Other than that, our pickets reported that the Rebs was just as bored, cold and hungry as we was, and both sides was too low on ammunition to cause any real trouble. It was just a matter of seeing who could wait the longest, since the significant fighting had moved north, and we wasn’t neither side about to get fresh supplies any time soon.

On Christmas Eve, we sat melancholy ‘round the fire, shivering under our ponchos and trying to keep warm in what was supposed to be the balmy Tennessee weather our southern relatives always bragged about in their letters. Occasionally we stood as close to the fire as caution would allow, lifted up the poncho flaps and trapped some of the heat inside, which made us look like a bunch of crows flapping their wings. It was still a sight better than freezing our skinny selves on the cold straw ticks inside our tents. Some of the boys heated rocks and put them in spare socks to warm up the beds, but there was certain hazards if they got them too hot and blistered their feet or set the ticks on fire, as happened more than once.

Our company captain sat huddled with us ‘round the fire. He’d caught a mini ball in the leg during the skirmish that sent us up the hill and had considerable trouble sleeping. Every night he hauled his old dog Rex up to the fire with him and Rex just sat there as the official company dog, a good natured companion, but possibly the ugliest dog in the entire world.

Ol’ Rex wasn’t all beat up like Calamity, our dog at home, who was missing part of an ear and tail from a set-to with a raccoon. He was more the mixed breed type, who’d got the short end of all of his ancestors and looked like he’d been stomped on as a pup. The captain reached over and patted Rex’s head, like he could almost hear us evaluating the condition of his dog in our minds.

“All right, boys,” the captain said, “time to stop admirin’ Ol’ Rex here, and get some entertainment goin’.”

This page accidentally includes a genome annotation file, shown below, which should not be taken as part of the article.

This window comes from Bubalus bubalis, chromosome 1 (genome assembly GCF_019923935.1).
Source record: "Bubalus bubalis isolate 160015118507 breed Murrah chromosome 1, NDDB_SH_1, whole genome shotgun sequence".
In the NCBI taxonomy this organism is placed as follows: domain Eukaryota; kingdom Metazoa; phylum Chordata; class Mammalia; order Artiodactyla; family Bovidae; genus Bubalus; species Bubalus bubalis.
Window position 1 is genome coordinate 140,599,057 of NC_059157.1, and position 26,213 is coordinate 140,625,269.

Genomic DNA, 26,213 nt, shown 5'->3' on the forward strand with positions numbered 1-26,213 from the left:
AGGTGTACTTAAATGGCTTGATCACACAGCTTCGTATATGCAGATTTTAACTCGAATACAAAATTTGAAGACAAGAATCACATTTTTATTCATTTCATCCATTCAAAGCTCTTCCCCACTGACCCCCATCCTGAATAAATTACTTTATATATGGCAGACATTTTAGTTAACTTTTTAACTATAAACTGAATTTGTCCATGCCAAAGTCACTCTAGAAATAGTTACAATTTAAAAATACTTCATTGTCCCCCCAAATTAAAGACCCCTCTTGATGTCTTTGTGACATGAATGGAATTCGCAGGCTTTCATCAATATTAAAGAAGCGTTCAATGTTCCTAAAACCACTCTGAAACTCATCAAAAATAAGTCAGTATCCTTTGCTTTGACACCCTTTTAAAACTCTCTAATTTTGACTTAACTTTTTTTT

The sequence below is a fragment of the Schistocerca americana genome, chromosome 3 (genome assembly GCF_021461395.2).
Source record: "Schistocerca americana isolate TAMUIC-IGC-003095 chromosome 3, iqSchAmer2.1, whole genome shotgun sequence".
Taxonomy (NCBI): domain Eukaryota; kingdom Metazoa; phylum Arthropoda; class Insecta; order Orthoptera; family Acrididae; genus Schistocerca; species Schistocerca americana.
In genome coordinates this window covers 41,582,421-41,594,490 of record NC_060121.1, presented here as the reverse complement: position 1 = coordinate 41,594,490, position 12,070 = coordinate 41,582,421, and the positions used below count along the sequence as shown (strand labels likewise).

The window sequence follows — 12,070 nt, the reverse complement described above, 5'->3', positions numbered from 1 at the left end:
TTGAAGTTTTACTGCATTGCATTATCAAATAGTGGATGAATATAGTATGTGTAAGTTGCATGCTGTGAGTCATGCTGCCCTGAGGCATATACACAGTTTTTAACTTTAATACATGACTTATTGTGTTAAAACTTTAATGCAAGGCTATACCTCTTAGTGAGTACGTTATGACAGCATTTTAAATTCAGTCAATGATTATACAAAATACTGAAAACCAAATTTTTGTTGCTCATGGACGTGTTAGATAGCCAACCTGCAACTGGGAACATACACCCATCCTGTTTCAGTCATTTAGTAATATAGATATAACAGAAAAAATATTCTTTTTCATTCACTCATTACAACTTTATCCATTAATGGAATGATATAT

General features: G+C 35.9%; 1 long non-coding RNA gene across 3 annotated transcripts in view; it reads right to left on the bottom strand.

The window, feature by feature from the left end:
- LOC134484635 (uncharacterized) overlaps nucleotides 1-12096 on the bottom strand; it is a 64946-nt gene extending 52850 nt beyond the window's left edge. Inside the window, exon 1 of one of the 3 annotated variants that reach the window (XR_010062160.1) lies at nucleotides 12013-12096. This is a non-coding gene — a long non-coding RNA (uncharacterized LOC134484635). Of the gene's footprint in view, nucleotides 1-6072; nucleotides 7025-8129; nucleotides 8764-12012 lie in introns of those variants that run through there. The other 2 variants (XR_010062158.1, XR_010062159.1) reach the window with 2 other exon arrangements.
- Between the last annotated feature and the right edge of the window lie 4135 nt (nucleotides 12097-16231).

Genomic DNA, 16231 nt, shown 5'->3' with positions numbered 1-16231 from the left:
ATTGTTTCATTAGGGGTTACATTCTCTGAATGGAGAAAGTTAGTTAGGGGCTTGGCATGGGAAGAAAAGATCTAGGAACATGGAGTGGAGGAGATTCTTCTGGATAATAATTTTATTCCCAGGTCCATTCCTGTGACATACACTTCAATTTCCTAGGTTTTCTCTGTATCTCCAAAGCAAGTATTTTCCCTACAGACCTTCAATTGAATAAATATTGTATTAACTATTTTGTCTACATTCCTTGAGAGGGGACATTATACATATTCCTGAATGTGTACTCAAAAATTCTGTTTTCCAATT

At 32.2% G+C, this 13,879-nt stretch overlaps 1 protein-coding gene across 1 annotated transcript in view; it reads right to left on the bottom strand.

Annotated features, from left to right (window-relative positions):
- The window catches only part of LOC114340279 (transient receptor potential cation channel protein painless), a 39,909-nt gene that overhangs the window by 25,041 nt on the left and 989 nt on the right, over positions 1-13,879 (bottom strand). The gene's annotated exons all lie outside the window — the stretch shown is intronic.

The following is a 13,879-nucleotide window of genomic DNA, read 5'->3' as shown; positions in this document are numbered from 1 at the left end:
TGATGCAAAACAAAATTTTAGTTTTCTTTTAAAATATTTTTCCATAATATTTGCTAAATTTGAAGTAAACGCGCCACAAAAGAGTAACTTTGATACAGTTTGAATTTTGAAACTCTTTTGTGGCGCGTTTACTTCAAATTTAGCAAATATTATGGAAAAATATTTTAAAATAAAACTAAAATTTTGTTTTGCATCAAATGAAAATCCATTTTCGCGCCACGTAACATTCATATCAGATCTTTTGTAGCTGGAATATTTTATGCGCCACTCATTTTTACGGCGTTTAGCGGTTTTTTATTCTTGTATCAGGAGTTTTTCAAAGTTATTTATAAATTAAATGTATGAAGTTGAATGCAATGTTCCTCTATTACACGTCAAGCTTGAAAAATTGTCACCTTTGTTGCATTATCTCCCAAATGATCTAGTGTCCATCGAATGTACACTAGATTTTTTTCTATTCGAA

We perked up at these words, wondering what the captain had in mind.

“You gonna read to us?” one of the men asked. “Some more of that Dickens story with the ghosts, if you’re takin’ requests.” Others ‘round the fire voiced their strong agreement.

“Naw,” the captain answered. “There’s just a few pages of that left and I’m savin’ it for Christmas Day – for after the big feast with turkey and pie.”

A couple of the boys that still had a sense of humor gave the captain a few laughs. We’d been promised a ration of brandy for Christmas Eve, but no supplies had come through for nearly three weeks, and we’d be lucky to forage some hickory nuts to serve up with melted snow for our big holiday meal.

The captain reached over and rubbed Rex’s ears, and I swear that dog grinned at us. “You’re gonna entertain me tonight,” he said, “seein’ as how it’s Christmas Eve and none of you has seen fit to present me with any tokens of your esteem.”

This time we all laughed, as none of us had but the clothes on our back and the tools of our trade—guns for the men and drums and horns for those of us in the band.

“I’ve decided that I want stories from you boys. Let’s hear a little somethin’ ’bout your favorite Christmas.”

We all looked sideways at each other. We was already feeling pretty bad about not being at home for Christmas and talking about it was about the last thing any of us wanted to do.

“No story past when you was ten years old,” the captain added, which made things a little different, but not much. Then he turned and looked square at me. “Let’s start with the youngest,” which was me of course, having just turned thirteen in November, and shy by four years of all the other drummers in the company.